MOONEY: The Green Revolution sort of research we’ve been hearing about for ever. And all the developments coming out of universities and government research stations around the world for agriculture as well. The research money in the public sector goes into again support services for the private sector, basic research for the private sector.

FRIES: What were some real world consequences of this policy framework that agribusiness wanted and got? Take one example, I am thinking here of corporate concentration in food systems. What happened there?

MOONEY: Well, we went from roughly 7,000 private sector seed companies in the world when I first got into this work in the seventies, to where we now have really what, five or six at the most. In many ways, it’s really only three or four companies that really control all of commercial production of seeds and pesticides together. So it’s vastly concentrated compared to what it was.

FRIES: So there’s been a lot of corporate takeover and buyout activity.

MOONEY: Yeah. On a massive scale. I mean, it’s been a huge convergence. Really it started in the seventies and it’s kept on going. It hasn’t stopped. It’s transforming itself. Who’s doing the converging has been changing over time. When I was first dealing with this, the biggest seed company in the world was Royal Dutch Shell. They bought more than a hundred seed companies and they thought they were going to be big in the market. They decided they couldn’t do it after awhile. Then they got out of it and more conventional crop chemical companies took over and bought the seed companies. Now, of course, we’re seeing a new development where it’s the big data companies that are moving in and taking over large sectors of the food system.

FRIES: And you think there is more to come. That this trend shows no signs of slowing down.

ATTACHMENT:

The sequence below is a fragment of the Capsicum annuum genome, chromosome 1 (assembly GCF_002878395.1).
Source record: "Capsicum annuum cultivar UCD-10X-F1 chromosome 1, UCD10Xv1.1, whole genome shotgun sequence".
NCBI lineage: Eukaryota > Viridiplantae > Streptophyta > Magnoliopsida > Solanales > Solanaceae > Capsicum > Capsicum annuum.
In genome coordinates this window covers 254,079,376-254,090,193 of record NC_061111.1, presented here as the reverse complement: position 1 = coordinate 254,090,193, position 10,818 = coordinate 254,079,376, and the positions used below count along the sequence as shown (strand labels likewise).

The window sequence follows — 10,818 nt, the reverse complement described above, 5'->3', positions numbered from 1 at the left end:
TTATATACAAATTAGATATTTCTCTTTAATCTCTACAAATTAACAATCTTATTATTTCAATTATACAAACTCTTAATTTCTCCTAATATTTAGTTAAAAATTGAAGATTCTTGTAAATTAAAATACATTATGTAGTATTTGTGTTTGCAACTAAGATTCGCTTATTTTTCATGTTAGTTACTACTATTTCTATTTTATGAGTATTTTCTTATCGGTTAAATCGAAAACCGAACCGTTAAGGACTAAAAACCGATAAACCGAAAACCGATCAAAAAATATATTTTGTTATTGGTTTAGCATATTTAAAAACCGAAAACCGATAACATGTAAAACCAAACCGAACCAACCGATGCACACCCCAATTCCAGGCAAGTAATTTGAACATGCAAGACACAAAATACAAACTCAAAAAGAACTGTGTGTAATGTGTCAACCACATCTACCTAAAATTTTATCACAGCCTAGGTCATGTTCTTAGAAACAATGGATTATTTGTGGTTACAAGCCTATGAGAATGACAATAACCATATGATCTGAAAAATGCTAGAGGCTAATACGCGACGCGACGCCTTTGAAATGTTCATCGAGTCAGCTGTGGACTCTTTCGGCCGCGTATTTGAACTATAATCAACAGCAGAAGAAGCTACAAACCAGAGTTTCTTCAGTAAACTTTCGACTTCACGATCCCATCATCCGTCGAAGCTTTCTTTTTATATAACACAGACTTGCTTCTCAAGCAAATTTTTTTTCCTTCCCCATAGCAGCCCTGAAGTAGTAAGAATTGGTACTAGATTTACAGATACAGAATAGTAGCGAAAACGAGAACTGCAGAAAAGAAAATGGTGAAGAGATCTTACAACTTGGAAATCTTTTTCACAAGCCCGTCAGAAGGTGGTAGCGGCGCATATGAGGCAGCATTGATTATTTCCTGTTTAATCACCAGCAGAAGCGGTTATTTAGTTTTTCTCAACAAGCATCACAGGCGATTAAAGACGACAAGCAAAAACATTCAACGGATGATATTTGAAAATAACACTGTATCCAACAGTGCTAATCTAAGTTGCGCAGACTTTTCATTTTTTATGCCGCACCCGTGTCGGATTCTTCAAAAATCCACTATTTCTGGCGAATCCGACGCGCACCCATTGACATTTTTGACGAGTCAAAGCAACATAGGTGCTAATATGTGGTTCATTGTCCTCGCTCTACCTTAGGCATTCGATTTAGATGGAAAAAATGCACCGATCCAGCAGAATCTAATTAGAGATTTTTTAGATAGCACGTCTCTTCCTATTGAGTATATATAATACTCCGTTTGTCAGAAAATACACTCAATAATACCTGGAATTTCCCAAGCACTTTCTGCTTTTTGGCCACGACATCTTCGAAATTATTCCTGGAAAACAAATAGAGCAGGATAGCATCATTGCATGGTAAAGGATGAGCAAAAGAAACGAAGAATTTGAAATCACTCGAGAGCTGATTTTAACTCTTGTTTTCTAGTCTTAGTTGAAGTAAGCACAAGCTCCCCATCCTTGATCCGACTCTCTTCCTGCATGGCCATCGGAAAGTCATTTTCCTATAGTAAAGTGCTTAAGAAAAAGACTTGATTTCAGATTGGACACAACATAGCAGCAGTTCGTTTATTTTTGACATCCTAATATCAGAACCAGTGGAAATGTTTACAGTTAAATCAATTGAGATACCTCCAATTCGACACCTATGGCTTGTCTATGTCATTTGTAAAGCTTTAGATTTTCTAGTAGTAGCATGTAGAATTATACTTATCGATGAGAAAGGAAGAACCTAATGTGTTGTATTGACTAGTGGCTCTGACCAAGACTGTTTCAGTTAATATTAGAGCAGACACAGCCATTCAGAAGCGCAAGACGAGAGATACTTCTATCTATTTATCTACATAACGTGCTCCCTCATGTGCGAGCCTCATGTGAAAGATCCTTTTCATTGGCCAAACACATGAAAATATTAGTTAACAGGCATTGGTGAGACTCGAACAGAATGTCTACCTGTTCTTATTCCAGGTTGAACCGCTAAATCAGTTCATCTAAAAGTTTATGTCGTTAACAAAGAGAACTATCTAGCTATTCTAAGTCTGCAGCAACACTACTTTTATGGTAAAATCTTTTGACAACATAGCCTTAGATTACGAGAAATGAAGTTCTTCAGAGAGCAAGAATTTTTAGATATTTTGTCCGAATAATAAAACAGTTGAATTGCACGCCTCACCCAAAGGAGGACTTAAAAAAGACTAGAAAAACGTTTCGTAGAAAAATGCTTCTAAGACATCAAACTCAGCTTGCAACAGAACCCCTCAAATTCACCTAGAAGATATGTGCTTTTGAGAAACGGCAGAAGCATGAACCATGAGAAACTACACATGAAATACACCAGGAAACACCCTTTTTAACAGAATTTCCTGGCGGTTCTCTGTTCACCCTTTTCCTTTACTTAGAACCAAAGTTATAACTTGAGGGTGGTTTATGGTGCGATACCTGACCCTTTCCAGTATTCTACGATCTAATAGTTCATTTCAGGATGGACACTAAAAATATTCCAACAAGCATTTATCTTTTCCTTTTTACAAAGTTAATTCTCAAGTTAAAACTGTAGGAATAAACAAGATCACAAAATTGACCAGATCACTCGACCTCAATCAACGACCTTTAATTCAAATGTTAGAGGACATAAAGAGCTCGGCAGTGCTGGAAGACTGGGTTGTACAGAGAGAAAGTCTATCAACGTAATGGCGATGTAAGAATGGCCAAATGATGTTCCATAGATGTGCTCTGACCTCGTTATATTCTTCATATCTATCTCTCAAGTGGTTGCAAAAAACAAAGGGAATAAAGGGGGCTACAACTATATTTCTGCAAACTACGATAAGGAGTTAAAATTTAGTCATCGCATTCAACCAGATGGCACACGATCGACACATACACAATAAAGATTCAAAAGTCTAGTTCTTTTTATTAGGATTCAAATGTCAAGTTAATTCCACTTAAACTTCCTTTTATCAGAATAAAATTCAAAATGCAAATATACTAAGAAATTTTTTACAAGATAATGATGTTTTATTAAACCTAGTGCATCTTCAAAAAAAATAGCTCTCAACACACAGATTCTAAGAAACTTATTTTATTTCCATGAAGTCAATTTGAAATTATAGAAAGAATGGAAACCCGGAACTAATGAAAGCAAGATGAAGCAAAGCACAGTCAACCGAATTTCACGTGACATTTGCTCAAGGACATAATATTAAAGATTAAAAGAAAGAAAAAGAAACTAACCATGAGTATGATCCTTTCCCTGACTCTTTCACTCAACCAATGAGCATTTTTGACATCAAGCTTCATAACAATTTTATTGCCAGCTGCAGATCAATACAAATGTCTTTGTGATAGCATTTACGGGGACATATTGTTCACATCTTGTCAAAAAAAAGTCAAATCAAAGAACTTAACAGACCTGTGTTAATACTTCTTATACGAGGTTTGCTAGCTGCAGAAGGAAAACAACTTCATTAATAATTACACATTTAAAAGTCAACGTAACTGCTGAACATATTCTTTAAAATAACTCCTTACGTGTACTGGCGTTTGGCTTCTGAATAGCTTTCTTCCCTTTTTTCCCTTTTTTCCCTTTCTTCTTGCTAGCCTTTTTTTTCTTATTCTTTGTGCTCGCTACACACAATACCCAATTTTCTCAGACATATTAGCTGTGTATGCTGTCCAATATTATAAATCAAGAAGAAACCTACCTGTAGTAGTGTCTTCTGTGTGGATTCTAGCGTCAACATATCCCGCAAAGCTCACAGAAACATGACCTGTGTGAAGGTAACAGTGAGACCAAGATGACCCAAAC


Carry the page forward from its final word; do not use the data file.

MOONEY: It’s coming because again the industrial food chain is changing. It’s no longer the chain with all the links in it that we used to have. Seeds used to be sold and owned separately from pesticides and from fertilizers. And farm machinery companies were stuck in the business of producing tractors. The traders and the Cargills of the world and the processors and the retailers were all different folks. With big data management and the ability to manipulate, not just digital information but also to manipulate digital DNA to actually adjust, technologically computer-wise adjust living materials makes it possible for the biggest companies with the biggest computers to step in and really try to govern the large chunks of the food chain.

So seeds and pesticides have become one basically with the farm machinery companies and the fertilizer companies. They could actually just become one big input sector. The grain trading companies are kind of lost in this whole exercise. They’re not quite sure that they’ve got anything that anyone else wants anymore. The processors and the retailers are coming together more. And the big data managers behind all of that, the Amazons and the Alibabas of the world, the Googles and Tencents of the world, whether it’s China or Germany or the United States are saying: well, we can actually manage that better than anybody else can. So you get Alibaba advising peasant producers in China on how to grow pigs and gardens as well as how to market their products, as well as setting them up for retail sales in the stores.